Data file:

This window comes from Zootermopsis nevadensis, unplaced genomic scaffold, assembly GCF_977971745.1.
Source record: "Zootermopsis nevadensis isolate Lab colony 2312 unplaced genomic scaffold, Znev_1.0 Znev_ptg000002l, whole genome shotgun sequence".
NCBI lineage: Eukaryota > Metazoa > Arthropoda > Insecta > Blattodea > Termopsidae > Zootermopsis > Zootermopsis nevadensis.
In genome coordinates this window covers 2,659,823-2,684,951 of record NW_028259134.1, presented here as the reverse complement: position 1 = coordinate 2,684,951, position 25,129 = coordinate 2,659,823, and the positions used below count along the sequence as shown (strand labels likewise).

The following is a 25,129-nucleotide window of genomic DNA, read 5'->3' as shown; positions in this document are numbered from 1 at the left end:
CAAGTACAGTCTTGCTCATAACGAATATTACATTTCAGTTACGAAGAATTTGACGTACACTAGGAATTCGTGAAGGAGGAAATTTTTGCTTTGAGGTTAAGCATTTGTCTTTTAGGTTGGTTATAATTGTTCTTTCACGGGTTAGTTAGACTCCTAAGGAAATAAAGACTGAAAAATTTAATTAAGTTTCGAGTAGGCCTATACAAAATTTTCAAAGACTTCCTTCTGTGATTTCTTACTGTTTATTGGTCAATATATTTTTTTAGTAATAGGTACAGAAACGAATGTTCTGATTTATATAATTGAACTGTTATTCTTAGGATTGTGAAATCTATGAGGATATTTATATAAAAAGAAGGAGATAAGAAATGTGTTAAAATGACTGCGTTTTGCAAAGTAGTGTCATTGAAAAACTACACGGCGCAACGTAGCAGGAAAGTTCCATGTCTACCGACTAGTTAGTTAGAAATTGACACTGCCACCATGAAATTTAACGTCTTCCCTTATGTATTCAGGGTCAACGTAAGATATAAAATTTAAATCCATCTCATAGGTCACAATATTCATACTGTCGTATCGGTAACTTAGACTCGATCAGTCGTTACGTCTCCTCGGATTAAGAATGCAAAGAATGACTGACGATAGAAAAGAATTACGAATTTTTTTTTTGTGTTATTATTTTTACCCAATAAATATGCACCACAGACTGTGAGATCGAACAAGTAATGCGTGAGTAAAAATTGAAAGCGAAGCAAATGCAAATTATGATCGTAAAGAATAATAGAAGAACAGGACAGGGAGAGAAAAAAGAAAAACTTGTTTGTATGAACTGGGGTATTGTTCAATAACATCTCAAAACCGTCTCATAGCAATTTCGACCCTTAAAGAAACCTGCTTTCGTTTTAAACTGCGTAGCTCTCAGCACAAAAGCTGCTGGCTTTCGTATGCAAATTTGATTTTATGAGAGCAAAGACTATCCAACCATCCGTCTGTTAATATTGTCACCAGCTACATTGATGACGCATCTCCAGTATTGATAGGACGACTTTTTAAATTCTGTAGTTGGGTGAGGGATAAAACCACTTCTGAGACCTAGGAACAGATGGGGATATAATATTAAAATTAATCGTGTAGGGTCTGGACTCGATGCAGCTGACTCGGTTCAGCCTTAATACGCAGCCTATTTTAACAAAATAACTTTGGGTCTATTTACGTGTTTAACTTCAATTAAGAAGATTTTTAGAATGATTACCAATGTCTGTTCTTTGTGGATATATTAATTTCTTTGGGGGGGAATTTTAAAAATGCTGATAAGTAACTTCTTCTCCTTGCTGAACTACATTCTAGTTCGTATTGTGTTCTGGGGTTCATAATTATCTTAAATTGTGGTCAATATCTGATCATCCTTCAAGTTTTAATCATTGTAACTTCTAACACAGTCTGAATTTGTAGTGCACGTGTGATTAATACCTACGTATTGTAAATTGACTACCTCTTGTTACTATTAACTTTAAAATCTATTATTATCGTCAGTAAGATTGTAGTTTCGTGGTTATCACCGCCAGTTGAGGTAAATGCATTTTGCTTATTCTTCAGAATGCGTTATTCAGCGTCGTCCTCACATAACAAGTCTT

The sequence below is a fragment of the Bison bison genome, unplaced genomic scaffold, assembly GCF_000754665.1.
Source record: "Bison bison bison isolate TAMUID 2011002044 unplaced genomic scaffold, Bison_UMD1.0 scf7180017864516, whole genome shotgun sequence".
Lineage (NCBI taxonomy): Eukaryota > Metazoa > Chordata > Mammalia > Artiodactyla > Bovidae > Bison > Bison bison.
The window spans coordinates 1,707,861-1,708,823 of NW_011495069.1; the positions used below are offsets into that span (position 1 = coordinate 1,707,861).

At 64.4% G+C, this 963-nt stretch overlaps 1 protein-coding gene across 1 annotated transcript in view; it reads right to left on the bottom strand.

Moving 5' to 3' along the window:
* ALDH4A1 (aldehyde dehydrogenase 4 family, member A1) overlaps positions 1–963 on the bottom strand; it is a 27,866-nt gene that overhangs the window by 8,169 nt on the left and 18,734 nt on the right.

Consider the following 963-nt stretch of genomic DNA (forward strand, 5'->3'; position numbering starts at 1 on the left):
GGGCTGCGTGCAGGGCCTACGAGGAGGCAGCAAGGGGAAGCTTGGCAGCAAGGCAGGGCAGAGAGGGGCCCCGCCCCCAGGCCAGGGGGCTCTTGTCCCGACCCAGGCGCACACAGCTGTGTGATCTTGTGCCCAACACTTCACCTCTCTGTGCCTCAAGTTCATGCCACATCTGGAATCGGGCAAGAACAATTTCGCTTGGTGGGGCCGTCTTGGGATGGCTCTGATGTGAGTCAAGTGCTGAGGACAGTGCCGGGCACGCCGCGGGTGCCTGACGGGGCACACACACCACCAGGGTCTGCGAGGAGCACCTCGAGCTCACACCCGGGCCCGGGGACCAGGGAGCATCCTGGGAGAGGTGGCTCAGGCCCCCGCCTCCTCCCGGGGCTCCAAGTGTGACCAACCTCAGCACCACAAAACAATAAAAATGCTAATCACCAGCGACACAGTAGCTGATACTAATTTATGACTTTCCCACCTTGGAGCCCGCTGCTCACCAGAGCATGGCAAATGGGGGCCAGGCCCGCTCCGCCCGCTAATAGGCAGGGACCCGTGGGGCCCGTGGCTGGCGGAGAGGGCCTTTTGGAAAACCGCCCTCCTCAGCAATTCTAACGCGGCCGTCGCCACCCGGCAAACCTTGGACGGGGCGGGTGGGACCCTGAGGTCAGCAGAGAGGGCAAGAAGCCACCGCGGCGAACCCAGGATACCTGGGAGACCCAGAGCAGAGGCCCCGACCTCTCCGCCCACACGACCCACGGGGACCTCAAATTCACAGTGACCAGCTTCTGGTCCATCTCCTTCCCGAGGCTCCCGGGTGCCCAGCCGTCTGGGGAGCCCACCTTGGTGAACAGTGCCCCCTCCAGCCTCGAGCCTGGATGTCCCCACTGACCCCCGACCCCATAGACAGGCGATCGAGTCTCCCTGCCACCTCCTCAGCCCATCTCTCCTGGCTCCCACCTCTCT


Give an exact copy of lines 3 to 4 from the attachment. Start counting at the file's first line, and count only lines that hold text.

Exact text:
NCBI lineage: Eukaryota > Metazoa > Arthropoda > Insecta > Blattodea > Termopsidae > Zootermopsis > Zootermopsis nevadensis.
In genome coordinates this window covers 2,659,823-2,684,951 of record NW_028259134.1, presented here as the reverse complement: position 1 = coordinate 2,684,951, position 25,129 = coordinate 2,659,823, and the positions used below count along the sequence as shown (strand labels likewise).